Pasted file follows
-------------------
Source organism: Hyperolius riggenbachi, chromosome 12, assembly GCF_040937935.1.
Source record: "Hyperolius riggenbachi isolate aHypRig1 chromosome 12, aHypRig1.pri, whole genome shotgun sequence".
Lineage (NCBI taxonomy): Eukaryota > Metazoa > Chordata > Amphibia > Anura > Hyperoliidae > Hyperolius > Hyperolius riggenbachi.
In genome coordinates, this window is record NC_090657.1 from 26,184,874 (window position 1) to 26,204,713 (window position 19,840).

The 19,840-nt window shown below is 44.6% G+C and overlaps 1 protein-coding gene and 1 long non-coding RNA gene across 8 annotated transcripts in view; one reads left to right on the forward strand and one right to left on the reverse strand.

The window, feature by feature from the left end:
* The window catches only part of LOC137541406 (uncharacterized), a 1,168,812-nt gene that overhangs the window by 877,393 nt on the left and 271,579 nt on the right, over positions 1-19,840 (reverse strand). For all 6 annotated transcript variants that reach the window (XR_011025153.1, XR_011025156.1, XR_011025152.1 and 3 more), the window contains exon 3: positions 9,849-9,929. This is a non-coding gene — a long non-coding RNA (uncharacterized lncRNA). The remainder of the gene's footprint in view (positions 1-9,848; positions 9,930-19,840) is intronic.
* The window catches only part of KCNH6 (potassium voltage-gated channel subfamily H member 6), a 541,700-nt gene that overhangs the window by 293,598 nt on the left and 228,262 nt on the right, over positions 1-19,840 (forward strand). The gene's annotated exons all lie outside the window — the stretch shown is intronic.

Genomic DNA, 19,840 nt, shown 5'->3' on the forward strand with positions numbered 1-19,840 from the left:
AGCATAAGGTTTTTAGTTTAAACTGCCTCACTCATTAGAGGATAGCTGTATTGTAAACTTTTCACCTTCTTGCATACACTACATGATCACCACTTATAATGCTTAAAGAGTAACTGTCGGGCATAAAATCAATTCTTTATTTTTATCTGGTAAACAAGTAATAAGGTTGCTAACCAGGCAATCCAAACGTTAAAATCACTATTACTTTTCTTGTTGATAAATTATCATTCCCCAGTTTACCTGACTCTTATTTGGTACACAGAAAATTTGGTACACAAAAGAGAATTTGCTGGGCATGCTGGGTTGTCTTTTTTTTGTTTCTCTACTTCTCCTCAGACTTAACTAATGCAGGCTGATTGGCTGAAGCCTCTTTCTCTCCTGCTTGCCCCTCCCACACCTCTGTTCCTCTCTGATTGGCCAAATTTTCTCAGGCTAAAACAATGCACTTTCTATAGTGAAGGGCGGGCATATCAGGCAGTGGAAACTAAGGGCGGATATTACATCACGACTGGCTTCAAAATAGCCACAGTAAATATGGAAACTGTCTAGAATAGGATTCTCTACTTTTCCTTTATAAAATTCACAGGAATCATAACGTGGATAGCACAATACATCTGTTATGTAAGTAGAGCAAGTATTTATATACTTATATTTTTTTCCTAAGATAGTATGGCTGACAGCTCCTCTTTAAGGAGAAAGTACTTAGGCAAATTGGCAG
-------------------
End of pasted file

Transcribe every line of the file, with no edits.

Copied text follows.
Source organism: Hyperolius riggenbachi, chromosome 12, assembly GCF_040937935.1.
Source record: "Hyperolius riggenbachi isolate aHypRig1 chromosome 12, aHypRig1.pri, whole genome shotgun sequence".
Lineage (NCBI taxonomy): Eukaryota > Metazoa > Chordata > Amphibia > Anura > Hyperoliidae > Hyperolius > Hyperolius riggenbachi.
In genome coordinates, this window is record NC_090657.1 from 26,184,874 (window position 1) to 26,204,713 (window position 19,840).

The 19,840-nt window shown below is 44.6% G+C and overlaps 1 protein-coding gene and 1 long non-coding RNA gene across 8 annotated transcripts in view; one reads left to right on the forward strand and one right to left on the reverse strand.

The window, feature by feature from the left end:
* The window catches only part of LOC137541406 (uncharacterized), a 1,168,812-nt gene that overhangs the window by 877,393 nt on the left and 271,579 nt on the right, over positions 1-19,840 (reverse strand). For all 6 annotated transcript variants that reach the window (XR_011025153.1, XR_011025156.1, XR_011025152.1 and 3 more), the window contains exon 3: positions 9,849-9,929. This is a non-coding gene — a long non-coding RNA (uncharacterized lncRNA). The remainder of the gene's footprint in view (positions 1-9,848; positions 9,930-19,840) is intronic.
* The window catches only part of KCNH6 (potassium voltage-gated channel subfamily H member 6), a 541,700-nt gene that overhangs the window by 293,598 nt on the left and 228,262 nt on the right, over positions 1-19,840 (forward strand). The gene's annotated exons all lie outside the window — the stretch shown is intronic.

Genomic DNA, 19,840 nt, shown 5'->3' on the forward strand with positions numbered 1-19,840 from the left:
AGCATAAGGTTTTTAGTTTAAACTGCCTCACTCATTAGAGGATAGCTGTATTGTAAACTTTTCACCTTCTTGCATACACTACATGATCACCACTTATAATGCTTAAAGAGTAACTGTCGGGCATAAAATCAATTCTTTATTTTTATCTGGTAAACAAGTAATAAGGTTGCTAACCAGGCAATCCAAACGTTAAAATCACTATTACTTTTCTTGTTGATAAATTATCATTCCCCAGTTTACCTGACTCTTATTTGGTACACAGAAAATTTGGTACACAAAAGAGAATTTGCTGGGCATGCTGGGTTGTCTTTTTTTTGTTTCTCTACTTCTCCTCAGACTTAACTAATGCAGGCTGATTGGCTGAAGCCTCTTTCTCTCCTGCTTGCCCCTCCCACACCTCTGTTCCTCTCTGATTGGCCAAATTTTCTCAGGCTAAAACAATGCACTTTCTATAGTGAAGGGCGGGCATATCAGGCAGTGGAAACTAAGGGCGGATATTACATCACGACTGGCTTCAAAATAGCCACAGTAAATATGGAAACTGTCTAGAATAGGATTCTCTACTTTTCCTTTATAAAATTCACAGGAATCATAACGTGGATAGCACAATACATCTGTTATGTAAGTAGAGCAAGTATTTATATACTTATATTTTTTTCCTAAGATAGTATGGCTGACAGCTCCTCTTTAAGGAGAAAGTACTTAGGCAAATTGGCAG